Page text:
If a sole owner of a corporation could have his living expenses paid by the corporation as a loan, using his control of the entity to postpone repayment indefinitely, a loophole would be created. The double taxation penalty of the corporate form might be avoided entirely by liquidation or sale after death. Why then would a controlled corporation ever pay dividends, except as required to avoid IRC § 531 penalties? We think that this type of bypass around the double tax structure is inconsistent with Congress' intent in the enactment of the income tax laws.
Wherever the line might be drawn on permissible personal loans from a corporation to its shareholders, the instant case exceeds it. We have no difficulty holding that the net advances exceeding $150,000 in each of the years at issue here, are constructive dividends to Roger Dolese.
The judgment of the trial court is affirmed in part, reversed in part. The cause is remanded for further proceedings consistent with the views set forth herein.
On Petition for Rehearing
The petition for rehearing is denied. On the issue of loans versus dividends, intent to repay and expectation of repayment are significant factors not susceptible of proof by direct, objective evidence. We realize that "great circumspection is required where summary judgment is sought on an issue involving state of mind." Hahn v. Sargent, 523 F.2d 461, 468 (1st Cir. 1975), Cert. denied, 425 U.S. 904, 96 S.Ct. 1495, 47 L.Ed.2d 54 (1976).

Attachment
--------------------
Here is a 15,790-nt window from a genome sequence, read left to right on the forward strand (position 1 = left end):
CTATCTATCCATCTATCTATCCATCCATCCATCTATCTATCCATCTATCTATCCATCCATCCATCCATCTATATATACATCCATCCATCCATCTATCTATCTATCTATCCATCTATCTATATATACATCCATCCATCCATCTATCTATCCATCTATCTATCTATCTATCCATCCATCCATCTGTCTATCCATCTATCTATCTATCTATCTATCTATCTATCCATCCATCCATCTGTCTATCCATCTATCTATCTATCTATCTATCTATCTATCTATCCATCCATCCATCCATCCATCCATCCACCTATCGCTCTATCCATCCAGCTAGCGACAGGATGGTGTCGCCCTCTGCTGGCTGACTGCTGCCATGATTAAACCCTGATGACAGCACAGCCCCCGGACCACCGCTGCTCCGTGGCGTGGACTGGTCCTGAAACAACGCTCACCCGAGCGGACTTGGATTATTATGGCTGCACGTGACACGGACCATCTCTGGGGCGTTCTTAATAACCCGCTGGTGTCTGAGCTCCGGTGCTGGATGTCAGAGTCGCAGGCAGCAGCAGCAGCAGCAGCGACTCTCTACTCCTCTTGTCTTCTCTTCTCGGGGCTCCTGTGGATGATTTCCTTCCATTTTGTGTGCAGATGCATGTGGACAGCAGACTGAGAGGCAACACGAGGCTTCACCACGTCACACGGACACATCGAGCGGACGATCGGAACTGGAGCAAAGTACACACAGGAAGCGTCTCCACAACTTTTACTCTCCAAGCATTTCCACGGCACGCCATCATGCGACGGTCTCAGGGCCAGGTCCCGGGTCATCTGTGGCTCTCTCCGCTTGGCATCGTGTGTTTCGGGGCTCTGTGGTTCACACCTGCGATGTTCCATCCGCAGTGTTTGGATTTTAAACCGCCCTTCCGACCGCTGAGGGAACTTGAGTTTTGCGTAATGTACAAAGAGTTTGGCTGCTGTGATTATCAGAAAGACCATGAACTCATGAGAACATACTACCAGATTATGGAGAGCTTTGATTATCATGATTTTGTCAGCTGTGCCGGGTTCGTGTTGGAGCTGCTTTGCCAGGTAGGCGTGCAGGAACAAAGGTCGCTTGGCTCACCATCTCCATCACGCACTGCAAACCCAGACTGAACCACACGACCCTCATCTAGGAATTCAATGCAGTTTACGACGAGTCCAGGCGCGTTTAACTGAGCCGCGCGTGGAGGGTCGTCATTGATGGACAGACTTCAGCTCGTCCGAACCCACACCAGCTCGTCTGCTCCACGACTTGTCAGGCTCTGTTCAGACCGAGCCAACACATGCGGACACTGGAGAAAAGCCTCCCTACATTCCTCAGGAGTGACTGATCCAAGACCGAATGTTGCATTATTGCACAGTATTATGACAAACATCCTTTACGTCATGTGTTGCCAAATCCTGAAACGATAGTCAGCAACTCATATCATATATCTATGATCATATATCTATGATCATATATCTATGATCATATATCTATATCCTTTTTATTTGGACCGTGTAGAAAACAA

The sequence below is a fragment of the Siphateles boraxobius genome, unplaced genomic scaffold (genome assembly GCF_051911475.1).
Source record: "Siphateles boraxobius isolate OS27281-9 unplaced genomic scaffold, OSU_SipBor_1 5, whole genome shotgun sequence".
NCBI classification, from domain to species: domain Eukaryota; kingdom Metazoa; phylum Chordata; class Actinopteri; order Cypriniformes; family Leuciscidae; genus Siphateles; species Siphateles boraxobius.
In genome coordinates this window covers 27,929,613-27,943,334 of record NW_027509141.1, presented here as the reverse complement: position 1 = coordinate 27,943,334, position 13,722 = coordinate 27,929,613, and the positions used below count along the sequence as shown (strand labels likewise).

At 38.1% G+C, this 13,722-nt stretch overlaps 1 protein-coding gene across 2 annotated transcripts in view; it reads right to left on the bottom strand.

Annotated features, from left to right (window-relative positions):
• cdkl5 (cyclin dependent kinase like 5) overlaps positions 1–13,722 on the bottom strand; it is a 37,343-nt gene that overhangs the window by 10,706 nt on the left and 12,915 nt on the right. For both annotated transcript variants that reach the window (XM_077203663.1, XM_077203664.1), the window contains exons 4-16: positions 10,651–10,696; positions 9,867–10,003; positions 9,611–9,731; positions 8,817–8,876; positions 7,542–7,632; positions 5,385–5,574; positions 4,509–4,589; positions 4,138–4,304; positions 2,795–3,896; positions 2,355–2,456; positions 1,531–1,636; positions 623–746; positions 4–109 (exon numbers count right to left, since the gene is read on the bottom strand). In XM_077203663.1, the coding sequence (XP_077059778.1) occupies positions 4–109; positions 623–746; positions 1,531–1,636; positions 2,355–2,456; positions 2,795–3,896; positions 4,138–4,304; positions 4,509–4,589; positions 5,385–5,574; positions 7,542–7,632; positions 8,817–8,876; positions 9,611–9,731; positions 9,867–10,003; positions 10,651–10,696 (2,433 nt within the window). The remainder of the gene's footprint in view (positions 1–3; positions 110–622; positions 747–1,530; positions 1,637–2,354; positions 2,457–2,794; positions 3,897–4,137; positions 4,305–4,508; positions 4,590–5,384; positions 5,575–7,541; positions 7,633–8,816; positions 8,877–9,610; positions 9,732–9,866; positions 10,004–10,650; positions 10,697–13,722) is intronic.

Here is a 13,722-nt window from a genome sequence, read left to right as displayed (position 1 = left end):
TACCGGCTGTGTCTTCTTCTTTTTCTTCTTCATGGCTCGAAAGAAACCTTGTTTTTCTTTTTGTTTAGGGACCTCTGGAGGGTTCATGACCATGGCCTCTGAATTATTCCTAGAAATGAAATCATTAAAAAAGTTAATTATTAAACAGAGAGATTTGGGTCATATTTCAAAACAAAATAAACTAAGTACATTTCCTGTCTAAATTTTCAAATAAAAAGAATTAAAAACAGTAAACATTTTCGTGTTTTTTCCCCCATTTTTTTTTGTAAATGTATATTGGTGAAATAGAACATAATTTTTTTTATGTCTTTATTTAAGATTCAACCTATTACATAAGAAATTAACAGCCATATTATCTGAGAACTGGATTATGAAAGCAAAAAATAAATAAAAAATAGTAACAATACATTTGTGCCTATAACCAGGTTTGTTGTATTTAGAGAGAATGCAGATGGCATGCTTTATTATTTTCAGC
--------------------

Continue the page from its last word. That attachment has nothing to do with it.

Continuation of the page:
The determination of mental state in the instant case requires that inferences be drawn from the affidavits, exhibits and other documentary material found in the record. These inferences must be viewed in the light most favorable to the party against whom summary judgment was entered. United States v. Diebold, Inc., 369 U.S. 654, 655, 82 S.Ct. 993, 8 L.Ed.2d 176 (1962). We recognize and apply this principle. On the record presented, we conclude that no permissible inference of either an intent to repay or an expectation of repayment can be drawn. Hence, summary judgment on the loans versus dividends issue was proper.
The petition for rehearing having been denied by the panel to whom the cases were argued and submitted, and no member of the panel nor judge in regular active service on the Court having requested that the Court be polled on rehearing en banc, Rule 35, Federal Rules of Appellate Procedure, the suggestion for rehearing en banc is denied.
HOLLOWAY, Circuit Judge, did not participate in the consideration or disposition of the suggestion for rehearing en banc.